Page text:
Life’s time capsule

On December 31, 1900, the then mayor of Detroit, William C. Maybury, created the first time capsule. It held things he and some of the citizens’ thought would be worth preserving. Interestingly it included letters from 56 “prominent residents.” Detroit Century Box was scheduled to be opened 100 years later.

Decades later, when NASA launched its space exploration program, a gold record like an LP was created. The Voyager version contained 116 images and a variety of natural sounds, such as musical selections from different cultures and eras, spoken greetings in 55 ancient and modern languages, and printed messages. It showed mathematical and physical quantities, the Solar System and its planets, DNA, human anatomy and reproduction. The Golden Record also carried an hour-long recording of the brainwaves of Ann Druyan (a friend of Carl Sagan) and many topics, including Earth’s history, civilisations and the problems they face, as well as what it was like to fall in love.

I feel we are like our own time capsule and all our narrative is contained within our mind. The journey is not into deep space, it is within us. Every event is recorded and saved – some good, some bad. What I try to do is sift all the good memories like a gold prospector panning for gold. When I find gold flakes I put them aside as a part of memories to sustain me, especially when bleak skies threaten to engulf me. That doesn’t mean I advocate repressing the painful or mundane at all. I believe they all exist and are then woven into our soul. Each of us must try to find a way to conquer our own demons and protect the treasures we hold dear.

“What has that to do with me?” I imagine you’re thinking – quite a lot actually. The concept of a time capsule is akin to the wearing of amulets. They bind us to our past and promise we will have a future. Be they worry beads, a jewel or a text to protect the wearer, they are often cardinal to many cultures or religions. Even if you are not religious, an object you attach significant value to can give the illusion of control.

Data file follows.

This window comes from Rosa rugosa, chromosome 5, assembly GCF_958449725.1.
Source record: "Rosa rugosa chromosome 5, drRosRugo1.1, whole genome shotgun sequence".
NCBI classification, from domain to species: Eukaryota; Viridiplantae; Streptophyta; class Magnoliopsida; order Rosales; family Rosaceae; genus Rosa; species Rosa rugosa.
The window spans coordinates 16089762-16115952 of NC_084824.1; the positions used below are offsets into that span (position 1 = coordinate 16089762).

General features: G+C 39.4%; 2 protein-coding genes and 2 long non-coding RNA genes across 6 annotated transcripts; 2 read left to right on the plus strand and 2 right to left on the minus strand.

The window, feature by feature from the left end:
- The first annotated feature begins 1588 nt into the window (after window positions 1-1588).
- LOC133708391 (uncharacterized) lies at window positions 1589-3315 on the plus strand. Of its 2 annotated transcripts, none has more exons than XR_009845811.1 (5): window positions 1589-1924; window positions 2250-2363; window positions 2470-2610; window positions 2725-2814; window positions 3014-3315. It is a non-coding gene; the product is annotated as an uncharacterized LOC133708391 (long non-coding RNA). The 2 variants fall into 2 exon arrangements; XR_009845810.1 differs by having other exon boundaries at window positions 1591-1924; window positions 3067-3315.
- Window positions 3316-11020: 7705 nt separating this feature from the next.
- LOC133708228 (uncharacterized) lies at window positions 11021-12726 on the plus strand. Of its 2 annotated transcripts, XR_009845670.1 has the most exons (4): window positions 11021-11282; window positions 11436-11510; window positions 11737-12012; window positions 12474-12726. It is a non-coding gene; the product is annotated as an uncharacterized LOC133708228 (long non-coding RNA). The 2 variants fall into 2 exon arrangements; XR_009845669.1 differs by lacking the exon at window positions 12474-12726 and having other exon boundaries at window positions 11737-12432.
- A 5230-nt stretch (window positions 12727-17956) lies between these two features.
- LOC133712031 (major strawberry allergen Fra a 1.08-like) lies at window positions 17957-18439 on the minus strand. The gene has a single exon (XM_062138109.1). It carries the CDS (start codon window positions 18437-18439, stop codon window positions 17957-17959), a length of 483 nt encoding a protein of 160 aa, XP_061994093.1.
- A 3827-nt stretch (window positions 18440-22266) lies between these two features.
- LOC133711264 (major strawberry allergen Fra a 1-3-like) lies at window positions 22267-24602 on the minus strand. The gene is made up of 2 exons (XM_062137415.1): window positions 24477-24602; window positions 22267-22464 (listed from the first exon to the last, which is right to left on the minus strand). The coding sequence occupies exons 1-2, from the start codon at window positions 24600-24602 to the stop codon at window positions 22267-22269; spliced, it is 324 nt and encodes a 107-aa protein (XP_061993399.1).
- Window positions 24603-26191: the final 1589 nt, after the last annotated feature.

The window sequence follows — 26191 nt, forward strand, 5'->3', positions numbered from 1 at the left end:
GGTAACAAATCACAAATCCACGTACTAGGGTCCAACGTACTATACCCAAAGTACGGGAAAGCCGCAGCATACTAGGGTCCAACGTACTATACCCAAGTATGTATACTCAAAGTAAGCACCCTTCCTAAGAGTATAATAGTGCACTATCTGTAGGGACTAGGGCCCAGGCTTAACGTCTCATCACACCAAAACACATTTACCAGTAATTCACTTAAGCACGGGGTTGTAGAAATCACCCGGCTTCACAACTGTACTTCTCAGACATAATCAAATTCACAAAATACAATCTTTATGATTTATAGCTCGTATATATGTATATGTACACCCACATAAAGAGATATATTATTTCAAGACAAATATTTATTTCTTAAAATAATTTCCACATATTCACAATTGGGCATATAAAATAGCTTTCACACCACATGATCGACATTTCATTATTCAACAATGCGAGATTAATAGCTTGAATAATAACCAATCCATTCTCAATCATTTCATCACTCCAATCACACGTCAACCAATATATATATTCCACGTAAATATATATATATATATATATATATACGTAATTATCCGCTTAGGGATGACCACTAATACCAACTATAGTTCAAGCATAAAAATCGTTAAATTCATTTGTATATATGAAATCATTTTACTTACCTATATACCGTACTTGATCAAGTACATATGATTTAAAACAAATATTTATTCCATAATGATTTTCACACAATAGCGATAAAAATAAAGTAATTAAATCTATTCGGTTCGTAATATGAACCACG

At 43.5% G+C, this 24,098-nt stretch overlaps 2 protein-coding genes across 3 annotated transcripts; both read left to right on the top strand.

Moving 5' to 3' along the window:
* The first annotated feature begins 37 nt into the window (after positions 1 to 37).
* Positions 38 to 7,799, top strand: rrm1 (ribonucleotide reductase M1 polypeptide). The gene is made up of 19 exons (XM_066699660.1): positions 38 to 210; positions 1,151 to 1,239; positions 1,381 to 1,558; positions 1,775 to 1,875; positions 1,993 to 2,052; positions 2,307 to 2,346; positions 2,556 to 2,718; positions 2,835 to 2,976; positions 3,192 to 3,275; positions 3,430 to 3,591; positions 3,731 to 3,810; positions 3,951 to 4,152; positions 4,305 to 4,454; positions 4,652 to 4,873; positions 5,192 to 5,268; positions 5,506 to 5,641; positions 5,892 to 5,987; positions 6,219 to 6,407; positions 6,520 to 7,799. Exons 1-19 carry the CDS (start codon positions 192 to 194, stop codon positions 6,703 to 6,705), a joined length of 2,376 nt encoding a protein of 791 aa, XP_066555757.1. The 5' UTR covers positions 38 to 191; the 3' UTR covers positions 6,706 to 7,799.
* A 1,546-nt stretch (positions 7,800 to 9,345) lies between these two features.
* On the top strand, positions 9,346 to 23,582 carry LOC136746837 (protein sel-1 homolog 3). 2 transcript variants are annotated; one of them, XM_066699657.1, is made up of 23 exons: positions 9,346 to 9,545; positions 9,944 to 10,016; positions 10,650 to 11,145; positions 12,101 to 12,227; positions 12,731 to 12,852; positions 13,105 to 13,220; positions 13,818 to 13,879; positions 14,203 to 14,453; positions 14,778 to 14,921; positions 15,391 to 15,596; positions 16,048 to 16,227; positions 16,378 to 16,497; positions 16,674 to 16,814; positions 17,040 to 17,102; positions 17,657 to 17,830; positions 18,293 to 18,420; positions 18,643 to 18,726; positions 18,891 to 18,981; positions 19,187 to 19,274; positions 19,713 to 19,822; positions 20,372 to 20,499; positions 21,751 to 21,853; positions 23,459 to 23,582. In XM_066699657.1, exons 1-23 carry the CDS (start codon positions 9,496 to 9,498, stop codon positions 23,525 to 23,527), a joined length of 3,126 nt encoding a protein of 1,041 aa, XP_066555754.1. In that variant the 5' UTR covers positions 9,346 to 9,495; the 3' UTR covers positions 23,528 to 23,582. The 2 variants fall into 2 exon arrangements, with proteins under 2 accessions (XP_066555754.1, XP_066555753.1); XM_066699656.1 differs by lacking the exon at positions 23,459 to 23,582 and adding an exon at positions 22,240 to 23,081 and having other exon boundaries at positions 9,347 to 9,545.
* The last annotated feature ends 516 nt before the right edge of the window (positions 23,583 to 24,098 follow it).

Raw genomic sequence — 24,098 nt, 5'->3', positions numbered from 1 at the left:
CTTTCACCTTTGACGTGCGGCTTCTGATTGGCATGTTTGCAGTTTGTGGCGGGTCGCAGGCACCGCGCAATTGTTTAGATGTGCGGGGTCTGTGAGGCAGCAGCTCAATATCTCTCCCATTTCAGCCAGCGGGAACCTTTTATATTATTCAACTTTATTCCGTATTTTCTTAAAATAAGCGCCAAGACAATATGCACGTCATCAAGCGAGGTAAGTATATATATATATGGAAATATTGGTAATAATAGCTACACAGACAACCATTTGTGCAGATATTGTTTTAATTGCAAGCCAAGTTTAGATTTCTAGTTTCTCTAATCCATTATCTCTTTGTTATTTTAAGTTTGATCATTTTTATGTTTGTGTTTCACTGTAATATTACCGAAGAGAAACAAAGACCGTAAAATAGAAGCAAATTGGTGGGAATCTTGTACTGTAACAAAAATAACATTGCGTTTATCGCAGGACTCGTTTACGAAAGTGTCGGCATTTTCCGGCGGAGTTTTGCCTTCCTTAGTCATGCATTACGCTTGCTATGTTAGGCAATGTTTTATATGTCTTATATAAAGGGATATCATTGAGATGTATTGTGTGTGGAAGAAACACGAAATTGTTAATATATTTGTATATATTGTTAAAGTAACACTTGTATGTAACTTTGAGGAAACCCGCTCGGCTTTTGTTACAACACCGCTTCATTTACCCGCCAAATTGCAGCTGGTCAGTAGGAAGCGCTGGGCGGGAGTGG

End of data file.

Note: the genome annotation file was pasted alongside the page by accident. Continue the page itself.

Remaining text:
Many people believe in the concept of a lucky charm. Believe it or not, studies done show that these objects seem to have value, but not to influence the outcome of events. Interestingly it has more to do with managing our internal stress levels in stressful situations. Whether it is holding thumbs, kissing a cross or touching a sacred object, they can calm us. Clearly we don’t want the rituals to go to the level where they become obsessive and harmful. Like many of us, I have one or two. I feel less at the mercy of random events, I don’t care why, and it works for me. Maybe these psychological levers can access strength within ourselves that actually affect our ability to achieve what we need. This may even be true if our belief may be incorrect. I know it is pop psychology, but it does seem to work on some level.

Apart from that, I have a real touchstone. For the lack of a better way to describe it, I call my talisman an infinity locket. Like Victorian lockets, which held locks of hair, photos and the like, mine is the new and improved version. Ignoring the boundaries of time and space, I can sort out all the special memories and feelings and put them into my locket. I can access the most important ones instantaneously; they are right next to my heart. Instead of a fixed amount of emotions, I can add and rearrange them at will. Memories like falling in love and glimpsing a life with another person, your children’s first smile that wasn’t gas, watching a film at the back of the movie house like a teenager, but using your pensioner’s discount – I would keep them. They belong in a locket. My locket is filled with family, friends, and people from support groups, from religion, even therapy sessions. Things change, the universe is in constant flux, but an imaginary infinity locket is a map to help me to find my safe place again. This is not supposed to be a magic trick or a recipe to follow, it merely serves to show yet another way people cope with the curve balls we all have to field.

Whatever method you use to enrich your life, I hope this year will be filled with precious moments.[/vc_column_text][/vc_column][/vc_row]


Rev. Doctor Gereth Edwards was a practicing plastic surgeon, co-founder of the Netcare Milpark Hospital - Breast Care Centre of Excellence and the Breast Health Foundation. He then refocused his life and qualified as a minister. He writes from both a scientific and humanities view.

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